Tips on hair re­lax­ers, re­lax­ing

The Manica Post - - Fashion/dateline/relationships - Ann Ruthen­burg

HELLO peo­ple, this week I am go­ing to dis­cuss some­thing many women get wrong — hair re­lax­ers and re­lax­ing.

For ages, women have been re­lax­ing their hair us­ing hot stones, hot combs and straight irons. As the world pro­gressed fo­cus shifted to­wards re­lax­ing creams.

Re­lax­ers help grow hair faster, and if used cor­rectly, can be an as­set.

The prob­lem comes when you abuse or mis­use them. Here are few tips on hair re­lax­ers and re­lax­ing: Re­laxer strength — I have writ­ten sev­eral ar­ti­cles over the years en­cour­ag­ing peo­ple to know their hair type. This helps you to use the right prod­uct on it. This is where re­laxer strength comes in.

It is un­wise for you to buy a re­laxer off the shelf with­out check­ing its strength. Most re­lax­ers are cat­e­gorised as “mild, reg­u­lar or su­per”, which is what we call strengths.

They then go on to ex­plain what type of hair it suits. For in­stance mild is good for fine and thin hair; reg­u­lar is good for re­laxed or nor­mal hair; while su­per is for coarse, ex­tremely curly or coiled hair.

Wrong re­laxer breaks your hair.

Level of straight­ness — A myth that is of­ten stated is that the stronger the re­laxer the bet­ter. The truth is that if you use the right one, it will straighten your hair. Best method of straight­en­ing hair

— an ex­pe­ri­enced per­son will know that the hair is thick­est around the mid­dle and pos­si­bly at back of the head. There­fore that is where one should start and spend more time. The hair­line area and the bot­tom of the head are the thinnest and should be done last.

Most re­lax­ers will guide you through this. Ex­pe­ri­enced peo­ple will also know that the best way to re­lax the hair is with the palm and the edge of one’s palm, in a pulling mo­tion.

It is a mis­take to use a tail comb if the hair takes long to get straight.

Firstly you are putting a chem­i­cal on your hair which means in plain terms it is be­ing chem­i­calised.

So what­ever is hap­pen­ing to your hair will no doubt hap­pen to your scalp. If you start comb­ing the hair, there will be a bruis­ing or tear­ing of the skin, which of cause is sen­si­tive.

Us­ing one’s fin­ger tips is also the wrong way to get the hair straight be­cause you have nails and some­how, will get in con­tact with the scalp, even if you have gloves. There is good rea­son to straighten hair us­ing the palms.

Fail­ure to take — I have heard peo­ple say, cer­tain re­lax­ers, do not work on their hair. Once eth­nic or mixed race hair is re­laxed it can­not go back to its nat­u­ral state un­less there is re-growth or you cut it off.

Only Asian, In­dian and Cau­casian hair re­turns back to its nat­u­ral state af­ter a few weeks. If a re­laxer fails to take, it means you are ei­ther us­ing the wrong strength, which does not work on your hair type or the per­son do­ing your hair is clue­less.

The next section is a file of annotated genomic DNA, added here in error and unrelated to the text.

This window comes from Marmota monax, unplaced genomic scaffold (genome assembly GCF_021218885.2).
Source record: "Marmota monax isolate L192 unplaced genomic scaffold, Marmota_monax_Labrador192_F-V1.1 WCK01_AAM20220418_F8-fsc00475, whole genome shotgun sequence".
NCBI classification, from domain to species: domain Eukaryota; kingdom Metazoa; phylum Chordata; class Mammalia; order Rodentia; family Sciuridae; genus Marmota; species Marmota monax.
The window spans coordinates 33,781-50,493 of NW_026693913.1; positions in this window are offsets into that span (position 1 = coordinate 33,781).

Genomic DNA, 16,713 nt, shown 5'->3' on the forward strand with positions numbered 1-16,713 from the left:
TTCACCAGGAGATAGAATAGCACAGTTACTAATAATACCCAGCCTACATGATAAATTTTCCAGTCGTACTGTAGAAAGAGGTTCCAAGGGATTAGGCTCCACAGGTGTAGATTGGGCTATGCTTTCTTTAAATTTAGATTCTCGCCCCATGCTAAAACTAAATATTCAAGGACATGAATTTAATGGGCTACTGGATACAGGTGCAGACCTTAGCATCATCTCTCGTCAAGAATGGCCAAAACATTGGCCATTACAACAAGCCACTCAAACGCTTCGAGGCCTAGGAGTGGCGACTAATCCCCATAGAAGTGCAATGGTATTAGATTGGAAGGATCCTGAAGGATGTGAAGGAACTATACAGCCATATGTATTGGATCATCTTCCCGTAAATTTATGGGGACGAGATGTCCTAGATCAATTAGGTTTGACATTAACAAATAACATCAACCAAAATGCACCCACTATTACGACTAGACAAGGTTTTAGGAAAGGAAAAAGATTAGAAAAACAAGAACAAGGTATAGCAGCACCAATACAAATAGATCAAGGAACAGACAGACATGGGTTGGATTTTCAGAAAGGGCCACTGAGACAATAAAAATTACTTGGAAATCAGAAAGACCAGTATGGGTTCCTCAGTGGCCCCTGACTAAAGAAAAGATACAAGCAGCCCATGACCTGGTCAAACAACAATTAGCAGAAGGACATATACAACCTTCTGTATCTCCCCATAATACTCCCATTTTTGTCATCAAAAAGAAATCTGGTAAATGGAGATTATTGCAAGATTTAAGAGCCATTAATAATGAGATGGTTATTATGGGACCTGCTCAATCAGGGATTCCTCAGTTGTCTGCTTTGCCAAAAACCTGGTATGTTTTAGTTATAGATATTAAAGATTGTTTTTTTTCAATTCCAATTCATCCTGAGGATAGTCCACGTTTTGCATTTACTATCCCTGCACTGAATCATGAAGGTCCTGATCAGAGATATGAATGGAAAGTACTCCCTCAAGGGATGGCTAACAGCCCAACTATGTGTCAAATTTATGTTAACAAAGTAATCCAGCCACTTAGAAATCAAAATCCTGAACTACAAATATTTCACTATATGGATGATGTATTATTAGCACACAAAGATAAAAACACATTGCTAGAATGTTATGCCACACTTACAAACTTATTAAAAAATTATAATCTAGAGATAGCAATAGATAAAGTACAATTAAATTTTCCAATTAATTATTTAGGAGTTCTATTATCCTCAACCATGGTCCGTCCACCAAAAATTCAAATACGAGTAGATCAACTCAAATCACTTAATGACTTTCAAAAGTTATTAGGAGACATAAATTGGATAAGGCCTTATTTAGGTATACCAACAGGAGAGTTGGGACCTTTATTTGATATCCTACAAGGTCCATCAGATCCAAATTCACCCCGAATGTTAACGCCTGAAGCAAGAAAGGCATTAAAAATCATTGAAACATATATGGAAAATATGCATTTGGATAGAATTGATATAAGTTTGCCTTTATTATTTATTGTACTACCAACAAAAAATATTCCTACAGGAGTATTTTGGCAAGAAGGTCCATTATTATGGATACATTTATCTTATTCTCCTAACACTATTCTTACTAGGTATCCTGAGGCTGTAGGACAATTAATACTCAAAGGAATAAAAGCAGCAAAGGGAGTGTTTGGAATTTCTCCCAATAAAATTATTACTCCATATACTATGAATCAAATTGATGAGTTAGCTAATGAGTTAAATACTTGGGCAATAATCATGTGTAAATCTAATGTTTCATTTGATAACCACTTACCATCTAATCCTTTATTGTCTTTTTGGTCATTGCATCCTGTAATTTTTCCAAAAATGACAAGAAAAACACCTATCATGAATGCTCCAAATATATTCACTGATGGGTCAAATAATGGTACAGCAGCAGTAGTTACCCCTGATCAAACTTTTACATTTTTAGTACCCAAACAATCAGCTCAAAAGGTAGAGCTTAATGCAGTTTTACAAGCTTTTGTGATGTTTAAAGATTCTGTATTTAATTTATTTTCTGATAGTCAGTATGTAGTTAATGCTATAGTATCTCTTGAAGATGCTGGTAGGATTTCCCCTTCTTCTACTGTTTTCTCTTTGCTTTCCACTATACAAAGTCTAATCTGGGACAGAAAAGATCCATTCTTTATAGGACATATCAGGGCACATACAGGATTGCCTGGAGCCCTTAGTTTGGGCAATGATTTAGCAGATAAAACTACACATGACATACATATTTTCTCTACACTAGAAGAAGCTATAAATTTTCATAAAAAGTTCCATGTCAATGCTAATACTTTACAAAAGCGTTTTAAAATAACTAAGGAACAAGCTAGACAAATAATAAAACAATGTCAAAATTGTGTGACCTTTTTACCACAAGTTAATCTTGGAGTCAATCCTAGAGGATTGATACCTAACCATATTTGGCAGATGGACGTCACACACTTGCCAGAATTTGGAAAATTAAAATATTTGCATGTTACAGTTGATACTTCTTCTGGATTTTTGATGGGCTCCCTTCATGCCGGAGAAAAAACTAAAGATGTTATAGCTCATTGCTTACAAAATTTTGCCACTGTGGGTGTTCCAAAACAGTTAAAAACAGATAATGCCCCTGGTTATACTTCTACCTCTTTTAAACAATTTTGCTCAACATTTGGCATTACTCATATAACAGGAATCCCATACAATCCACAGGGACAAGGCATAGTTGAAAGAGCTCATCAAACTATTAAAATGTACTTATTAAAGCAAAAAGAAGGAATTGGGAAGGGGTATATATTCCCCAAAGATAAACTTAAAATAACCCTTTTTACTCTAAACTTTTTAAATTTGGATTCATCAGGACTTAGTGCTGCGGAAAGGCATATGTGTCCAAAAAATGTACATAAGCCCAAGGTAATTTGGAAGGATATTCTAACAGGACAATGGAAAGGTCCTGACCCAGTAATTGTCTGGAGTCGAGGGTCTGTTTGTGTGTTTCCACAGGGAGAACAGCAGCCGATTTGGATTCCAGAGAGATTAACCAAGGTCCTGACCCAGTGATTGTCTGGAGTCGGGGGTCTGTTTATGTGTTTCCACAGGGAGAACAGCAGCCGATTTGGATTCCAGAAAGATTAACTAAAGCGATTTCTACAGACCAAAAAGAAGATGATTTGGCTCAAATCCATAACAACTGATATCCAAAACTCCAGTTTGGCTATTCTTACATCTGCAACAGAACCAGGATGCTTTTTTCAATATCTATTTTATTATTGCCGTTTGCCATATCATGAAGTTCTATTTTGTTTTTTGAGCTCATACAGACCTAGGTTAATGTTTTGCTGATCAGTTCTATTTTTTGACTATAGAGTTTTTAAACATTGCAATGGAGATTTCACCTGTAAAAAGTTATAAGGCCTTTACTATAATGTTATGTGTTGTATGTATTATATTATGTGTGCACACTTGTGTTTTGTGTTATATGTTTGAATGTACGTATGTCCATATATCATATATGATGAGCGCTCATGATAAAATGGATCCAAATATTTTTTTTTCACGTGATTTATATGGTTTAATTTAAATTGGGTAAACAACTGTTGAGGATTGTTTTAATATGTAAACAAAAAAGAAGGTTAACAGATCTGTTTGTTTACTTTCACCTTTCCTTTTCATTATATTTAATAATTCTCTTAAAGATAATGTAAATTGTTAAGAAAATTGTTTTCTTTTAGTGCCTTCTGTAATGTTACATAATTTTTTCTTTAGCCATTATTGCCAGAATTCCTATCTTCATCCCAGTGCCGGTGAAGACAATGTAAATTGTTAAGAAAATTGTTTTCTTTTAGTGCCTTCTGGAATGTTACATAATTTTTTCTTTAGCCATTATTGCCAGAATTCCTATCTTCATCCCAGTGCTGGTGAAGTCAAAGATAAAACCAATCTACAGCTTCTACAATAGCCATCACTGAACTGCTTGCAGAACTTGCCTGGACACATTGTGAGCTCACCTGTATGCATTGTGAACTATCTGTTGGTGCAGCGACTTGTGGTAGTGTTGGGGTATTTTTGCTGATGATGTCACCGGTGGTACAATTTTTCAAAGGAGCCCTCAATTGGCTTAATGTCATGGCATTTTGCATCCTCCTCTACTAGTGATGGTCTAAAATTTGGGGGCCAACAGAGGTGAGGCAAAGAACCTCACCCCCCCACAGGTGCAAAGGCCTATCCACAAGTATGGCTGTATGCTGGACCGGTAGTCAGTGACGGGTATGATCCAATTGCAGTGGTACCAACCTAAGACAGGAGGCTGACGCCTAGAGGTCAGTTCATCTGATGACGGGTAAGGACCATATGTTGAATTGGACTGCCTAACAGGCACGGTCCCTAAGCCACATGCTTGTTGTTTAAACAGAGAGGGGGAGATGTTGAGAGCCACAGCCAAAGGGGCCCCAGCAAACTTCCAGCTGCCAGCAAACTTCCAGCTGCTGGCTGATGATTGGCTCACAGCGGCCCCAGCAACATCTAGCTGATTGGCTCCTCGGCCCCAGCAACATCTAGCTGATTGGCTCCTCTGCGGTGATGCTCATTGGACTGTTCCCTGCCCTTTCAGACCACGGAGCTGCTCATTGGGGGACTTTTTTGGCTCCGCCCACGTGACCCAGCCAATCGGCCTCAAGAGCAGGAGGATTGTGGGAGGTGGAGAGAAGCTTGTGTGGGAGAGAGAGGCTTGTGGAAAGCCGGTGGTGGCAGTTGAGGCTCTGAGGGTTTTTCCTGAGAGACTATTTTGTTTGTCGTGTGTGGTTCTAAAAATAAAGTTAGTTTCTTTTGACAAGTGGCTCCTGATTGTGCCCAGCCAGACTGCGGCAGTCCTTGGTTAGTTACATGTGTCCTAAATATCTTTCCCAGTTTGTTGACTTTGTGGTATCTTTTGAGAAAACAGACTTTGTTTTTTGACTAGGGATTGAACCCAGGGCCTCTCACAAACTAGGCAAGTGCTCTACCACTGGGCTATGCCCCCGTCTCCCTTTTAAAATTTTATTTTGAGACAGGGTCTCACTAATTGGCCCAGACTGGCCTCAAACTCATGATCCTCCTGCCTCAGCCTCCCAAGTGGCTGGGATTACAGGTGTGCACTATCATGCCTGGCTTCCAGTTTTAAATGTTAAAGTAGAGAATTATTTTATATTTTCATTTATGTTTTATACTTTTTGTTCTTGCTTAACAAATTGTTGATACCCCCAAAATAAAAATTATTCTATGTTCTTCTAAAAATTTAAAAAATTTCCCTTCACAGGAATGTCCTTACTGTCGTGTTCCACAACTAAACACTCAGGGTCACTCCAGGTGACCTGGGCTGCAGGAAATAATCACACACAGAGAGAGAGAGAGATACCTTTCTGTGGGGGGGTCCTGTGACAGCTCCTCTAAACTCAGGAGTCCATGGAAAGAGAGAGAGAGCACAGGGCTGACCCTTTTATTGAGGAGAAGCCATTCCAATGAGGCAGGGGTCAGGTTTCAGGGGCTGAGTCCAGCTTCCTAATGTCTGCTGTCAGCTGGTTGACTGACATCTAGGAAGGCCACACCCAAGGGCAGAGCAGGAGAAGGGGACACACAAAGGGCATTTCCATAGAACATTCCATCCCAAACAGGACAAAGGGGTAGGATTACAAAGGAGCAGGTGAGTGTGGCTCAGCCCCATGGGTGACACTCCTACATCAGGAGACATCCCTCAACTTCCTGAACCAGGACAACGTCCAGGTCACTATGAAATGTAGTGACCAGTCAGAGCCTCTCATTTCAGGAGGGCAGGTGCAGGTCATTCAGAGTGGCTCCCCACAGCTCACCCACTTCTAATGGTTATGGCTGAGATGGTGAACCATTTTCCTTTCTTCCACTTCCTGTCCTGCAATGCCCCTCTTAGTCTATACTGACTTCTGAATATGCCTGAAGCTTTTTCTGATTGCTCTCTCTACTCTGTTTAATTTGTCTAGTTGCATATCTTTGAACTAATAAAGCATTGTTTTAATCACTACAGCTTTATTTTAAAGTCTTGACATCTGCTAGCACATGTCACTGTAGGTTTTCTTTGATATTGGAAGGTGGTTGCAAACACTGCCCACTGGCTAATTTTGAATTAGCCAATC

For in­stance there are cer­tain types of re­lax­ers that work bet­ter on mixed race than eth­nic hair. There are cer­tain types of re­lax­ers that work bet­ter on Asian or Cau­casian than eth­nic hair. How­ever, most re­lax­ers work on any type of hair; one only needs to know how long to leave it on.

Pro­cess­ing time — Most re­lax­ers come with pro­cess­ing time in­struc­tions of usu­ally five min­utes to 30 min­utes. If they do not, you will have to watch your hair care­fully as you time it.

Hair can be over pro­cessed if you over time it, lead­ing to break­age. For me the best method of straight­en­ing my hair is to ap­ply the cream to each sec­tion with­out stretch­ing fully. Then when all the sec­tions are cov­ered, I then start stretch­ing the hair and tim­ing from there. Usu­ally within 10 min­utes the hair is very straight. This method means that while you are do­ing one sec­tion the other sec­tions are be­ing chem­i­calised with­out you work­ing on them.

By the time you start stretch­ing the hair, it is soft and pli­able. No comb­ing is needed.

If you burn — Lastly if you burn, do not try and comb or sep­a­rate the burnt area. If your hair is stuck to your scalp by morn­ing, sprin­kle wa­ter and oil over and around the burnt area — then gen­tly lift the hair off your scalp. If the hair re­mains stuck, leave it un­til the next day. Rather cover it with a scarf if it’s bad. It takes time and pa­tience.

Do not try and lift the hair off when it is dry — it will break. It takes at least three to four days for your scalp to heal from a burn, so that is how long it will take for you to ap­ply wa­ter, oil and the lift­ing process.

Re­mem­ber your hair is an ex­ten­sion of who you are, treat it well, and it will re­ward you.

That is it for this week folks.

◆ Fash­ion Diva can be con­tacted on 0719 933845 dur­ing work­ing hours (only).

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